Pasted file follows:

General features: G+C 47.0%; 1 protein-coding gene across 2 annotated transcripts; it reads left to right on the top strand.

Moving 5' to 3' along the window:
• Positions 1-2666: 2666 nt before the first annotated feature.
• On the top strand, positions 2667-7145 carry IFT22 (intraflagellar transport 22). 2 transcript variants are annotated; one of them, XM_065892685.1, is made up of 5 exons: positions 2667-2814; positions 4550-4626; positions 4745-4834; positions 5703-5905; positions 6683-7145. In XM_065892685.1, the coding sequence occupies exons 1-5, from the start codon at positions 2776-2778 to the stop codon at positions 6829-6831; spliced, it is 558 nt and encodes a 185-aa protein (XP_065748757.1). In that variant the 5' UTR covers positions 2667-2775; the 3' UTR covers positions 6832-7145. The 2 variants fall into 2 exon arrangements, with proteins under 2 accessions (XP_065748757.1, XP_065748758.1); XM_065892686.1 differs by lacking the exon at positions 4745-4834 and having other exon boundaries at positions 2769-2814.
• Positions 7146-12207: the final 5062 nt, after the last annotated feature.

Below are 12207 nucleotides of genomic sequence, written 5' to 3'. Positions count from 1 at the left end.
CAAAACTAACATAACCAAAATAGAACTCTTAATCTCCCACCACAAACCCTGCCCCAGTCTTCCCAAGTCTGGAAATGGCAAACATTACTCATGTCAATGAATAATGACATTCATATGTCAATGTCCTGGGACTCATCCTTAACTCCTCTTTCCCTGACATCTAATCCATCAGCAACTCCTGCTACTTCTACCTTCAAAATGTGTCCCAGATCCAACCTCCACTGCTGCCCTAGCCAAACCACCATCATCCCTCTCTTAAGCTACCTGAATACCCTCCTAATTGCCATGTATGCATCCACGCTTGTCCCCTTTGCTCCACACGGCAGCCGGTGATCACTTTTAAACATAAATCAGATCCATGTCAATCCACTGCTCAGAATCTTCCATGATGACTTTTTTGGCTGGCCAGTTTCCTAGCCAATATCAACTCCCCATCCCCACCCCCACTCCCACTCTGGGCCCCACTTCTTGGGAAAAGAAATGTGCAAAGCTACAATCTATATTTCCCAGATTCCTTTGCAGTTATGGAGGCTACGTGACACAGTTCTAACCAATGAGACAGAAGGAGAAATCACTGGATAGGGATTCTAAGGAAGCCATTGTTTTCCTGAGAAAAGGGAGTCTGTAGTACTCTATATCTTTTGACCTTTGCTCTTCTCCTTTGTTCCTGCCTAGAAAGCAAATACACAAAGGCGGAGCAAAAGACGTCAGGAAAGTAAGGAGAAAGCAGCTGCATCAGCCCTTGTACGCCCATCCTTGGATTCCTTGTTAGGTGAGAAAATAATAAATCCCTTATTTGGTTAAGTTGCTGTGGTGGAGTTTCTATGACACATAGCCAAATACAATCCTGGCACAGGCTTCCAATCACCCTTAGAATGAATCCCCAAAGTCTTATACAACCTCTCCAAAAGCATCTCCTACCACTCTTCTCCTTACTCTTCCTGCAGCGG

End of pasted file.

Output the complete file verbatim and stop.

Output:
General features: G+C 47.0%; 1 protein-coding gene across 2 annotated transcripts; it reads left to right on the top strand.

Moving 5' to 3' along the window:
• Positions 1-2666: 2666 nt before the first annotated feature.
• On the top strand, positions 2667-7145 carry IFT22 (intraflagellar transport 22). 2 transcript variants are annotated; one of them, XM_065892685.1, is made up of 5 exons: positions 2667-2814; positions 4550-4626; positions 4745-4834; positions 5703-5905; positions 6683-7145. In XM_065892685.1, the coding sequence occupies exons 1-5, from the start codon at positions 2776-2778 to the stop codon at positions 6829-6831; spliced, it is 558 nt and encodes a 185-aa protein (XP_065748757.1). In that variant the 5' UTR covers positions 2667-2775; the 3' UTR covers positions 6832-7145. The 2 variants fall into 2 exon arrangements, with proteins under 2 accessions (XP_065748757.1, XP_065748758.1); XM_065892686.1 differs by lacking the exon at positions 4745-4834 and having other exon boundaries at positions 2769-2814.
• Positions 7146-12207: the final 5062 nt, after the last annotated feature.

Below are 12207 nucleotides of genomic sequence, written 5' to 3'. Positions count from 1 at the left end.
CAAAACTAACATAACCAAAATAGAACTCTTAATCTCCCACCACAAACCCTGCCCCAGTCTTCCCAAGTCTGGAAATGGCAAACATTACTCATGTCAATGAATAATGACATTCATATGTCAATGTCCTGGGACTCATCCTTAACTCCTCTTTCCCTGACATCTAATCCATCAGCAACTCCTGCTACTTCTACCTTCAAAATGTGTCCCAGATCCAACCTCCACTGCTGCCCTAGCCAAACCACCATCATCCCTCTCTTAAGCTACCTGAATACCCTCCTAATTGCCATGTATGCATCCACGCTTGTCCCCTTTGCTCCACACGGCAGCCGGTGATCACTTTTAAACATAAATCAGATCCATGTCAATCCACTGCTCAGAATCTTCCATGATGACTTTTTTGGCTGGCCAGTTTCCTAGCCAATATCAACTCCCCATCCCCACCCCCACTCCCACTCTGGGCCCCACTTCTTGGGAAAAGAAATGTGCAAAGCTACAATCTATATTTCCCAGATTCCTTTGCAGTTATGGAGGCTACGTGACACAGTTCTAACCAATGAGACAGAAGGAGAAATCACTGGATAGGGATTCTAAGGAAGCCATTGTTTTCCTGAGAAAAGGGAGTCTGTAGTACTCTATATCTTTTGACCTTTGCTCTTCTCCTTTGTTCCTGCCTAGAAAGCAAATACACAAAGGCGGAGCAAAAGACGTCAGGAAAGTAAGGAGAAAGCAGCTGCATCAGCCCTTGTACGCCCATCCTTGGATTCCTTGTTAGGTGAGAAAATAATAAATCCCTTATTTGGTTAAGTTGCTGTGGTGGAGTTTCTATGACACATAGCCAAATACAATCCTGGCACAGGCTTCCAATCACCCTTAGAATGAATCCCCAAAGTCTTATACAACCTCTCCAAAAGCATCTCCTACCACTCTTCTCCTTACTCTTCCTGCAGCGG